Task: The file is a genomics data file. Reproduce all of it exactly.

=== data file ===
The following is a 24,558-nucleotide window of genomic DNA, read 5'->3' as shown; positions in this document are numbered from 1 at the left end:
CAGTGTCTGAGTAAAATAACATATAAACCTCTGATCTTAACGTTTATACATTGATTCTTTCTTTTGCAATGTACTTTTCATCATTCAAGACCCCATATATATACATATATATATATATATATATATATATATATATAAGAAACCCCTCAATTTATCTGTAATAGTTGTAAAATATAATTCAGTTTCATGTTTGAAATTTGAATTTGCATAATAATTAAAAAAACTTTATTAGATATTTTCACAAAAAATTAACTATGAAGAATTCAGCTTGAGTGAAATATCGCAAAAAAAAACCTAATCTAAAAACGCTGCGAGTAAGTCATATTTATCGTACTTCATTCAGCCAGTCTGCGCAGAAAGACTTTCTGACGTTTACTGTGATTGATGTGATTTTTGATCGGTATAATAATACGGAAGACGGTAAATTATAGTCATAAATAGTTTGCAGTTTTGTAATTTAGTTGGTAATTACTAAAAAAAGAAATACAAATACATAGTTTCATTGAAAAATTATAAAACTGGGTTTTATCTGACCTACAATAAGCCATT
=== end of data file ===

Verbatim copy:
The following is a 24,558-nucleotide window of genomic DNA, read 5'->3' as shown; positions in this document are numbered from 1 at the left end:
CAGTGTCTGAGTAAAATAACATATAAACCTCTGATCTTAACGTTTATACATTGATTCTTTCTTTTGCAATGTACTTTTCATCATTCAAGACCCCATATATATACATATATATATATATATATATATATATATATATAAGAAACCCCTCAATTTATCTGTAATAGTTGTAAAATATAATTCAGTTTCATGTTTGAAATTTGAATTTGCATAATAATTAAAAAAACTTTATTAGATATTTTCACAAAAAATTAACTATGAAGAATTCAGCTTGAGTGAAATATCGCAAAAAAAAACCTAATCTAAAAACGCTGCGAGTAAGTCATATTTATCGTACTTCATTCAGCCAGTCTGCGCAGAAAGACTTTCTGACGTTTACTGTGATTGATGTGATTTTTGATCGGTATAATAATACGGAAGACGGTAAATTATAGTCATAAATAGTTTGCAGTTTTGTAATTTAGTTGGTAATTACTAAAAAAAGAAATACAAATACATAGTTTCATTGAAAAATTATAAAACTGGGTTTTATCTGACCTACAATAAGCCATT